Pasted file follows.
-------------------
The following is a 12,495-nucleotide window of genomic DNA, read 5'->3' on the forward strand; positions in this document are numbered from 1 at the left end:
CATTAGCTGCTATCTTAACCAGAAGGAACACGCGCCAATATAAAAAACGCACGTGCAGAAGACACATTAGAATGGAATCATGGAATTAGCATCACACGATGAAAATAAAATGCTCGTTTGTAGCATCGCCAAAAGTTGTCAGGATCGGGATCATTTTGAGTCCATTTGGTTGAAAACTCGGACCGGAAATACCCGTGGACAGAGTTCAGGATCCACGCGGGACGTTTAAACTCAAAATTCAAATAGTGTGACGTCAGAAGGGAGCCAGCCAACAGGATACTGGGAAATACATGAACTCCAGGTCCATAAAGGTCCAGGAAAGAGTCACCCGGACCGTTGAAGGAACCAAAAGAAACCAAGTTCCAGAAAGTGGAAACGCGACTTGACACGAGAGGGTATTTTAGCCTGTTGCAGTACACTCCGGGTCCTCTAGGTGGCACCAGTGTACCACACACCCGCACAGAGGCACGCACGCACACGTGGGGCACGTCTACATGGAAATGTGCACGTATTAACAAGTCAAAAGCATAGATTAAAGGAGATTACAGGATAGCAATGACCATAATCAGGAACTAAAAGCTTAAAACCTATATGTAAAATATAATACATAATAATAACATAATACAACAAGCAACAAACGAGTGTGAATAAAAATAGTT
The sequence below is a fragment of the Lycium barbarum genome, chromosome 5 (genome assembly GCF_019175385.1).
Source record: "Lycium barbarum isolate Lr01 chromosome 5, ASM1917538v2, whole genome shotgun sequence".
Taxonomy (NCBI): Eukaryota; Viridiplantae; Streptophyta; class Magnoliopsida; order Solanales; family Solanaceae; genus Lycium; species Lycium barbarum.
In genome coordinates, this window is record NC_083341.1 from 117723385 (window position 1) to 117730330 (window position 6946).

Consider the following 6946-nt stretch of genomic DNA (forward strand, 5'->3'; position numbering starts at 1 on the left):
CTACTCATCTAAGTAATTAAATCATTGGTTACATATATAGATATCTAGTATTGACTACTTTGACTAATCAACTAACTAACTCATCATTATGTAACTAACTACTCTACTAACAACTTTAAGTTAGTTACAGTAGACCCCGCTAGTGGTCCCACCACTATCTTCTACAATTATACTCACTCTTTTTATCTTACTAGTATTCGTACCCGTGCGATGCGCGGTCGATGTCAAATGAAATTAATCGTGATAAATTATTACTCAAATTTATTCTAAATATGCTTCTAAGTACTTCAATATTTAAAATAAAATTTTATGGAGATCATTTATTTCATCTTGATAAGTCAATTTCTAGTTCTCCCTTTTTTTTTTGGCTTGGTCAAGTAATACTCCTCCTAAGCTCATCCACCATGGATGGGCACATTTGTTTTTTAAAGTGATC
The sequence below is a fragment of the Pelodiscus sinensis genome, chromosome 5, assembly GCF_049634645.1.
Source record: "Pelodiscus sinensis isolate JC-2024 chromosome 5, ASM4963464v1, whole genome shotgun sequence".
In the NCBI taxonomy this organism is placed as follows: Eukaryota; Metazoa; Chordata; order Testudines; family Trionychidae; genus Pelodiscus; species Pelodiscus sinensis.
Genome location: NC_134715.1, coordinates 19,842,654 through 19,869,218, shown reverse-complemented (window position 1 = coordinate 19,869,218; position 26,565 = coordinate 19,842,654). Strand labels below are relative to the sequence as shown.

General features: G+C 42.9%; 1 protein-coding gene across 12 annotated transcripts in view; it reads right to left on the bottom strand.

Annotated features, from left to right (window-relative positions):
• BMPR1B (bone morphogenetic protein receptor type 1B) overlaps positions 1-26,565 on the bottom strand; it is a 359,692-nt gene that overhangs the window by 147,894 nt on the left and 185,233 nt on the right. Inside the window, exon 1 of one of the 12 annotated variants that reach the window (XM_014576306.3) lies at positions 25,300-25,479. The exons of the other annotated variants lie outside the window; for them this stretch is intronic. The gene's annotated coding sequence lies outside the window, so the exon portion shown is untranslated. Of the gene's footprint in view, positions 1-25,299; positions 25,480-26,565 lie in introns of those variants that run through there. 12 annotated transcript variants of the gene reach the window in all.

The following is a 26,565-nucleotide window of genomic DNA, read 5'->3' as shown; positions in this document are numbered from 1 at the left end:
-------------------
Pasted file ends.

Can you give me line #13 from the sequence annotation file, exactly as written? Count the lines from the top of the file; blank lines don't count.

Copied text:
General features: G+C 42.9%; 1 protein-coding gene across 12 annotated transcripts in view; it reads right to left on the bottom strand.